Though its new solemn approach and the heavy cloud — three potential nuclear bombs in the wind — that hangs over the film offer a good backdrop to explore those ideas, Fallout doesn’t probe too deep into Hunt’s necessity and problems or the surrounding geopolitics. This is a Mission: Impossible entry after all and it has where it counts, offering thrilling action set-pieces throughout. With nearly all running into double-digit minutes, the attention to level of detail and the commitment to top what came before is astounding. And thanks to an always-willing partner in Cruise, who insists on doing his own stunts no matter how crazy even at the age of 56 — he broke his ankle during filming and was back in seven weeks — the camera can move in close and stay there without cutting away.
Working with Ex Machina and Annihilation cinematographer Rob Hardy, McQuarrie uses that advantage to maximum effect in the new Mission: Impossible, crafting sequences that are both exhilarating and coherent, with the action in full-view and not accentuated by unnecessary use of shaky-cam and computer-generated imagery (CGI). The film also stays away from Hollywood’s overuse of quick editing cuts during combat, in lieu of longer shots that let you see the full stunt. And since the background music is kept to a minimum, the audience can feel the weight of each blow, making it more tense, brutal, and captivating.
Moreover, much of the action in Fallout is shot during the day outdoors or in well-lit interiors, unlike most action films — including some previous Mission: Impossible films — which prefer night-time, where you can get away with a lot. That provides a clear look at what’s happening and understand some well-devised and truly impressive shots, including one of water turning into a formidable wall as a police truck sinks into the river, which drew applause at the Indian premiere for its execution. But it’s the sheer variety of sequences on display that makes Fallout so enthralling, including edge-of-the-seat motorcycle and car chases, running on and jumping across rooftops, and an extended dogfight between two non-military helicopters.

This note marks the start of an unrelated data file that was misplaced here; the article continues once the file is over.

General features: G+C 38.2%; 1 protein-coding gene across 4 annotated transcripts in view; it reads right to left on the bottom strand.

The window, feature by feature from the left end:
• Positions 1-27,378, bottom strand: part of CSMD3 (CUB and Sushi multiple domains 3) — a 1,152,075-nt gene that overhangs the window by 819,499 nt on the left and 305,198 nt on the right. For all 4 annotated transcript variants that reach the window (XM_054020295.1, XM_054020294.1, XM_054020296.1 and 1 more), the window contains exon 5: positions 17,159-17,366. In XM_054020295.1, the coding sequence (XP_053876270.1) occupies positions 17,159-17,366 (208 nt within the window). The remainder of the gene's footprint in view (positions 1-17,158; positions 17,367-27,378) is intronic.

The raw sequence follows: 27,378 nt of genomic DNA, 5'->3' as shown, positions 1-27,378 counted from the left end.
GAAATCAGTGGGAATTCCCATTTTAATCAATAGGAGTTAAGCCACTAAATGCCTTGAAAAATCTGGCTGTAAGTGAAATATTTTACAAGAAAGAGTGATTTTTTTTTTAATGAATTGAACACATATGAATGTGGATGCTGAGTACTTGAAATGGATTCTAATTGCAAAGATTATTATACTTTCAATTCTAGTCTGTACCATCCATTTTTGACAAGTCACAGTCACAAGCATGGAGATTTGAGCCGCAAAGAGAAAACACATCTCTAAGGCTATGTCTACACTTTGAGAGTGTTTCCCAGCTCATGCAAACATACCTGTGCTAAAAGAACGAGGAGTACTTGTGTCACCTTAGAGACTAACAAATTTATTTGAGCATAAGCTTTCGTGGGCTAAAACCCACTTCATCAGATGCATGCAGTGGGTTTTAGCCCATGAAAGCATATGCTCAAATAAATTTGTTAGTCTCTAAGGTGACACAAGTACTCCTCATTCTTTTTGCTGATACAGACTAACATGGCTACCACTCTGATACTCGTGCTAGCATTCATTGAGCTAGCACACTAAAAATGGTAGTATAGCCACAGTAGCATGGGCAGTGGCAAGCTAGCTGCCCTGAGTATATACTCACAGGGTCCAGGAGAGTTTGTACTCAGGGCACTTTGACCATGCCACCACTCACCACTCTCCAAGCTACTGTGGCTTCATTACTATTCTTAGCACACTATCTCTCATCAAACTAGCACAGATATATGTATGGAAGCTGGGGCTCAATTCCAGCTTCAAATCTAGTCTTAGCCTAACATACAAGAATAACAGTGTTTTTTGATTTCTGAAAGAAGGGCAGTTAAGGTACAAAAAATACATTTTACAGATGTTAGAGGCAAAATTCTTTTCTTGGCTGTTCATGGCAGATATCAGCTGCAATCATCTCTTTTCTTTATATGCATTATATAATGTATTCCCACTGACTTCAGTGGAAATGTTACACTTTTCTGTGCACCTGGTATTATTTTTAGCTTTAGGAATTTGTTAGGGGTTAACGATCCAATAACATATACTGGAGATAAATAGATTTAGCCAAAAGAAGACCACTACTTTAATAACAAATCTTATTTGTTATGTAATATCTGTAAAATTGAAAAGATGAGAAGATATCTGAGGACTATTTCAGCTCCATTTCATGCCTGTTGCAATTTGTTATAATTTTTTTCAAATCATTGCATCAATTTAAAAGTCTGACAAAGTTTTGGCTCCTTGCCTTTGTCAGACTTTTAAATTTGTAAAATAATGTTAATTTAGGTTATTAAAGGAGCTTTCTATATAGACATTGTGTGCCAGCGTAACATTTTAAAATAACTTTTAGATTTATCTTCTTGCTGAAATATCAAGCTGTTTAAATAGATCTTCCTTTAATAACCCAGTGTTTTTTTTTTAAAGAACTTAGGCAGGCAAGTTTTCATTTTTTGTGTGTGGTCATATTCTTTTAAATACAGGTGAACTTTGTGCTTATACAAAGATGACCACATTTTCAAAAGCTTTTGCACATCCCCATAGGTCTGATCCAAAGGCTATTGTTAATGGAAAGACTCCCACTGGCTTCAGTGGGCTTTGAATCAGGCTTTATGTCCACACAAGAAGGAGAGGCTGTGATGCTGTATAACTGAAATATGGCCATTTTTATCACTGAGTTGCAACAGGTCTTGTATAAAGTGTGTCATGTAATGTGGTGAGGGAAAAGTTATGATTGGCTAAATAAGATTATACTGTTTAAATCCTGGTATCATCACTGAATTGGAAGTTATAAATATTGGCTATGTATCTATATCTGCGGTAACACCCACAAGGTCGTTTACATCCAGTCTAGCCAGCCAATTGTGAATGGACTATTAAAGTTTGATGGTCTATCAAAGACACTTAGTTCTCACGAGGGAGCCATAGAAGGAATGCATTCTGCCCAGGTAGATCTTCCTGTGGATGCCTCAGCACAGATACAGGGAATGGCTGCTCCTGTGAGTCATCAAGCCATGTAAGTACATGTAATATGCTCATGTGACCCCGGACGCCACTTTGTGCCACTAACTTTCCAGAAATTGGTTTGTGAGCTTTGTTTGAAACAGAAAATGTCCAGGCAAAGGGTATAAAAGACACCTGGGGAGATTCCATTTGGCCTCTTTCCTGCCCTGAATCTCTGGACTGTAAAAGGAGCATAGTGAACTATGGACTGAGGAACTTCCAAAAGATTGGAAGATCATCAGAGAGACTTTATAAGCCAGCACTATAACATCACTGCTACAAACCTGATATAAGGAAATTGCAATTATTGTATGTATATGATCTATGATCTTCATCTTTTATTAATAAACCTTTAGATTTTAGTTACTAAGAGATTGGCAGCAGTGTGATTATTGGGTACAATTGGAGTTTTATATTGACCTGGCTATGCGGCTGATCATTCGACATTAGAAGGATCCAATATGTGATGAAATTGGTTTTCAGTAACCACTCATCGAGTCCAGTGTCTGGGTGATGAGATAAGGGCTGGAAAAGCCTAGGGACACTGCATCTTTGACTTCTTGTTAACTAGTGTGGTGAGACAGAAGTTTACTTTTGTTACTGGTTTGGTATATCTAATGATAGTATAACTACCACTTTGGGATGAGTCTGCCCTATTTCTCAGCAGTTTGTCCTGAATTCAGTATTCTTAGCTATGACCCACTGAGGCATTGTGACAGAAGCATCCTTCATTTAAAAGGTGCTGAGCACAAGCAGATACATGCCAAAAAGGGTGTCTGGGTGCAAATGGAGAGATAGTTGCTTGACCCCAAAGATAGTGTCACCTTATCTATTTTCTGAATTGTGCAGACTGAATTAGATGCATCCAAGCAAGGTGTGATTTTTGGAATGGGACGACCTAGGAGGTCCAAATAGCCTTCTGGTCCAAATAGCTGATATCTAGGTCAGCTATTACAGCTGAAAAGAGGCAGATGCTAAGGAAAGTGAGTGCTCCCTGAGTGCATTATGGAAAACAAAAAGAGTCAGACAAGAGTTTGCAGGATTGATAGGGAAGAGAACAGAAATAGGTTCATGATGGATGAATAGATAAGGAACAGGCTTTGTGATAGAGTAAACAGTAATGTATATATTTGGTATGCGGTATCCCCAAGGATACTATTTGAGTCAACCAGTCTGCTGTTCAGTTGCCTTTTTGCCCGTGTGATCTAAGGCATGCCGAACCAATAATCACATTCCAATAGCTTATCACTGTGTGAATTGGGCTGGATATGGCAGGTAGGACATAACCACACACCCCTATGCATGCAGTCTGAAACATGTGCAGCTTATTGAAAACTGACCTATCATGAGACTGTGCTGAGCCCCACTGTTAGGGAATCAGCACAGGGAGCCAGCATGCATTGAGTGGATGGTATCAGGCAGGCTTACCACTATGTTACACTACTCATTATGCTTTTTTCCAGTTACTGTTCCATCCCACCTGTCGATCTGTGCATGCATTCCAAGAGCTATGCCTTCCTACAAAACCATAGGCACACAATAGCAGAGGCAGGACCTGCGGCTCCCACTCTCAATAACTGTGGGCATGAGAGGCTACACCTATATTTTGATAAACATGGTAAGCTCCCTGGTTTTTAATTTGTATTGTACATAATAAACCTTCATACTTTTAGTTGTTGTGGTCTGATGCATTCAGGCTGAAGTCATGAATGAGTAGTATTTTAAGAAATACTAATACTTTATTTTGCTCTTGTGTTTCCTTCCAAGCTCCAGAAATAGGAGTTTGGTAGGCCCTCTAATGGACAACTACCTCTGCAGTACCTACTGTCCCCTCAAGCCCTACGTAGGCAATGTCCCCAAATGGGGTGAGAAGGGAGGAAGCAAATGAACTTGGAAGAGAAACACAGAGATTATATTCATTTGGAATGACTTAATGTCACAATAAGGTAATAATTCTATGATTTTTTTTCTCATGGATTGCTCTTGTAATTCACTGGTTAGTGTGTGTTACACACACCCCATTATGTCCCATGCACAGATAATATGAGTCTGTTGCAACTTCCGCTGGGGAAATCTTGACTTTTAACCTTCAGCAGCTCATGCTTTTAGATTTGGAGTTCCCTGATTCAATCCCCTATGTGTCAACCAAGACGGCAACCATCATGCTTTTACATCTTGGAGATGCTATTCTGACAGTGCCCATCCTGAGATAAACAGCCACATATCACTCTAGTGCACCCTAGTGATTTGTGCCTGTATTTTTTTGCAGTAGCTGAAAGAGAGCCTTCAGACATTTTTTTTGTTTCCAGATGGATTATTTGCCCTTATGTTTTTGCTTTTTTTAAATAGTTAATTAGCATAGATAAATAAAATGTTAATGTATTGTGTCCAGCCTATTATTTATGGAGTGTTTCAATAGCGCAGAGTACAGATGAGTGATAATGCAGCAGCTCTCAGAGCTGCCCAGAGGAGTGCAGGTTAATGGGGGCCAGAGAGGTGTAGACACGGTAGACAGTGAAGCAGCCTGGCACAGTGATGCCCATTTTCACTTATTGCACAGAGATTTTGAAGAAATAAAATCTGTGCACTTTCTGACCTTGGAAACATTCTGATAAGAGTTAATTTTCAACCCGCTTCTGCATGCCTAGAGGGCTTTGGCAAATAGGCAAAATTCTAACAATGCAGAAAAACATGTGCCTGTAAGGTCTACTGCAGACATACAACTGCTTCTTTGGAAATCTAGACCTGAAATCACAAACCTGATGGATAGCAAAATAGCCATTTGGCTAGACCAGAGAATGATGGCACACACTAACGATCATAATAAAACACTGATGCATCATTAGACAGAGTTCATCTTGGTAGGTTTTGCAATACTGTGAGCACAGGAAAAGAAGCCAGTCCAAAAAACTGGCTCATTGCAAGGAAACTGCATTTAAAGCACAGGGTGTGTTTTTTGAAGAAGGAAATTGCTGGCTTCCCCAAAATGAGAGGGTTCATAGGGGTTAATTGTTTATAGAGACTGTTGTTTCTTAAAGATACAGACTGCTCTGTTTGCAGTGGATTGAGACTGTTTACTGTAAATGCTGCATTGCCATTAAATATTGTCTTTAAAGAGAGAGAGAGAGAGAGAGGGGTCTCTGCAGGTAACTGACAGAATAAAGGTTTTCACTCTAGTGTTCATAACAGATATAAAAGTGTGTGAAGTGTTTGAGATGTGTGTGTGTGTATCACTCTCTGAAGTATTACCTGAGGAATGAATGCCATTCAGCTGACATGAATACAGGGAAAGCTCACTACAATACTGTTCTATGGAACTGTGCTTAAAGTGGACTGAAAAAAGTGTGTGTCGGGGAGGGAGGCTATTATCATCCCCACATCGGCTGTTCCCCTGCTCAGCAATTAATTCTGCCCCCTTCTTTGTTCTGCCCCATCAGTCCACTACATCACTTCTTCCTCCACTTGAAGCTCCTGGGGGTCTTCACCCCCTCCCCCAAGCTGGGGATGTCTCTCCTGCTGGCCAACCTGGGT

It’s Cruise’s dedication to do them himself that turns the excitement-meter up by a few notches, which does mean an unbelievable amount of work for the actor. McQuarrie revealed that Cruise spent 16 hours a day for six weeks to get a license for the helicopters, because they didn’t have enough time and he wanted to fly it. And for the first action scene, a crazy long take where Hunt performs a HALO jumpand then saves someone during the dive, Cruise and the cameraman jumped out of the plane 106 times — take a moment to let that sink in — because the director and the actor wanted to shoot at dusk, which gave them just three minutes of light each day. It’s a stunning sequence that must be seen to be fully appreciated.
All together, they contribute towards an entertaining flick — the best action film of this year so far — one that carries a lot of twists and turns in its convoluted narrative without amounting to much. In the end, Mission: Impossible – Fallout reaffirms the need for an individual like Hunt, who’s willing to risk his life, doesn’t listen when someone tells him to stop, and is unable to compromise. In all those ways, the character is an embodiment of Cruise as an actor. It’s impossible to tell how many more instalments we’ll get in the series — this is just the sixth entry released in the last 22 years — but if it can keep delivering brilliant action set-pieces as it evolves in such capable hands, there’s no reason why it can’t keep running, just like Cruise.